Memory Training for Enhanced Mental Fitness

There Are No Bad Memories, Only Untrained Memories

Memory training is a process of consciously retaining, storing and recalling experiences. Through learning, knowledge is acquired, and through memory this knowledge is made available. Through memory training, creative memory is optimized for self improvement

There are different types of memory, temporary or short term, which is stored for a very short period of time in the brain- a millisecond to a few minutes, and permanent or long term. Short term memory can become long term through focused attention, associated ideas, and repetition.

There are also two categories of memory. Declarative memory is what we use to remember facts and events, such as your phone number, or anniversary. Procedural memory is what comes into play for procedures and abilities, such as riding a bicycle, driving a car, or tying your shoes. Muscle memory of dancers and martial artists are of this procedural type. Both types benefit from memory training.

How To Improve Memory

Imagine a colossal Memory Web that holds every piece of information and every memory from your life. It is 11 miles across and very intricate.

Imagine looking at your Memory Web with a flashlight. Whatever you can see in the light's beam is what you can know at any given time. But, the light beam is only 15 inches. That is, you can only see 15 inches of information from a web that is 11 miles across.

You simply cannot see everything on your 11-mile web with your 15-inch light beam. Unless you find a Memory Thread on the web that goes directly to what you want to remember. Tug on that thread and you automatically transport to that area of the Memory Web where what you need to remember exists. It is like a "super highway" thread, or a "worm hole" if you are into science fiction.

You already remember things. How do you do that? Your address, your phone or social security number. Think about these. What is it about these things that make them so memorable? Maybe the sheer repetition over time. Perhaps it's a matter of identifying with the information. "This is MY number". Try identifying with whatever it is you need to remember.

Need to remember how a word is spelled? Visualize the word in the upper left portion of your visual field. Lump the letters into several 3 or 4 letter chunks. Repeat the visualization of these chunks several times.

Another effective method can be hypnosis for memory training.

Special Repetition

There is a hidden time factor to memory training. Repeat a new piece of information several times, then think of anything you have known for years.

What does it feel like to know something for years? Transfer that "feeling" to the "new" piece of information to be remembered. Then repeat this feeling of knowing several times.

Gently and in a relaxed way, synchronize your breathing with the rhythmic repetition of this "new" thing that "you have always known". Surprise yourself with the ease of memory training when you're relaxed and use the appropriate method.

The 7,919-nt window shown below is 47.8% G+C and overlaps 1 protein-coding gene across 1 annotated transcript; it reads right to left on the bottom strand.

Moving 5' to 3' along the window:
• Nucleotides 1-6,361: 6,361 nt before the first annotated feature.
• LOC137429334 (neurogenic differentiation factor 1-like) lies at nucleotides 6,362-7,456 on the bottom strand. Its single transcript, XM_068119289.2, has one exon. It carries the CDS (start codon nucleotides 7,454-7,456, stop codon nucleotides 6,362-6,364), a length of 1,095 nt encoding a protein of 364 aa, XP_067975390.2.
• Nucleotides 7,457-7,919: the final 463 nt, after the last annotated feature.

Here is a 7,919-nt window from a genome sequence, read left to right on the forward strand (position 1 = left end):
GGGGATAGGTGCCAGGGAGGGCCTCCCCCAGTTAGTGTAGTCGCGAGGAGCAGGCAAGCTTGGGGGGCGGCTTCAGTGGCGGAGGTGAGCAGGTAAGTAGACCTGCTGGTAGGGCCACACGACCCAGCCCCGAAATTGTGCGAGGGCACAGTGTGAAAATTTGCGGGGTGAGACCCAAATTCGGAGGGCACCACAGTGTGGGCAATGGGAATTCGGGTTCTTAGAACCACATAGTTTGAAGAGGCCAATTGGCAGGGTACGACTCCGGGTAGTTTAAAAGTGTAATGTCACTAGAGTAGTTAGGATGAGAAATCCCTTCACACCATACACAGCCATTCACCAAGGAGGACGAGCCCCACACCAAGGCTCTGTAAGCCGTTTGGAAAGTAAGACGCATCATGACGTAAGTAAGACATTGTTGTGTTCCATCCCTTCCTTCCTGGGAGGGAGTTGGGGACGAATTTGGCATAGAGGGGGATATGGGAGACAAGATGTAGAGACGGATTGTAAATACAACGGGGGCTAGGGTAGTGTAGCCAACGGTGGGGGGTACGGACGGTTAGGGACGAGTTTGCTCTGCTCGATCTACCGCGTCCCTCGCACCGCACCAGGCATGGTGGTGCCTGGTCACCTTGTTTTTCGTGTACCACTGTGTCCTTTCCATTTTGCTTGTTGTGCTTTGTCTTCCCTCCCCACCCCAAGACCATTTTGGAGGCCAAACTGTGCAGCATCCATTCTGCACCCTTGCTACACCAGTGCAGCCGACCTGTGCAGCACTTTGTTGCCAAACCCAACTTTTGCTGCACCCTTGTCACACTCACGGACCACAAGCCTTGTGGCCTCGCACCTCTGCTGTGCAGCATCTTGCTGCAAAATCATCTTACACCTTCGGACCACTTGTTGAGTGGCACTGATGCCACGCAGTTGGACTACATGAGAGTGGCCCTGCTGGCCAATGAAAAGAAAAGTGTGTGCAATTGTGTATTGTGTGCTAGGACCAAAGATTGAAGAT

Memory does not release itself into a sharp, never erring instrument instantly, but must be nurtured and trained regularly in order for it to become that next generation retention instrument we all hope for.

What is Mnemonics?

Designing Mnemonics for Memory Training
'Mnemonic' is another word for memory tool. Mnemonics are methods for remembering information that is otherwise quite difficult to recall. A very simple example is the '30 days hath September' rhyme. The basic principle of mnemonics is to use as many of the best functions of your brain as possible to store information.

The three fundamental principles underlying the use of mnemonics are imagination, association and location. Working together, you can use these principles to generate powerful memory training or mnemonic systems.

Imagination is what you use to create and strengthen the associations needed to create effective mnemonics. Your imagination is what you use to create mnemonics that are potent for you. The more strongly you imagine and visualize a situation, the more effectively it will stick in your mind for later recall. The imagery you use in your mnemonics can be as violent, vivid, or sensual as you like, as long as it helps you to remember.

Association is the method by which you link a thing to be remembered to a way of remembering it. You can create associations by:

placing things on top of each other
crashing things together
merging images together
wrapping them around each other
rotating them around each other or having them dancing together
linking them using the same color, smell, shape, or feeling

As an example, you might link the number 1 with a goldfish by visualizing a 1-shaped spear being used to spear it.

Location gives you two things: a coherent context into which you can place information so that it hangs together, and a way of separating one mnemonic from another. By setting one mnemonic in a particular town, I can separate it from a similar mnemonic set in a city. For example, by setting one in the town of Horsham and another similar mnemonic with images of Manhattan, we can separate them with no danger of confusion. You can build the flavors and atmosphere of these places into your mnemonics to strengthen the feeling of location.

For more on memory training take a closer look at Creative Memory.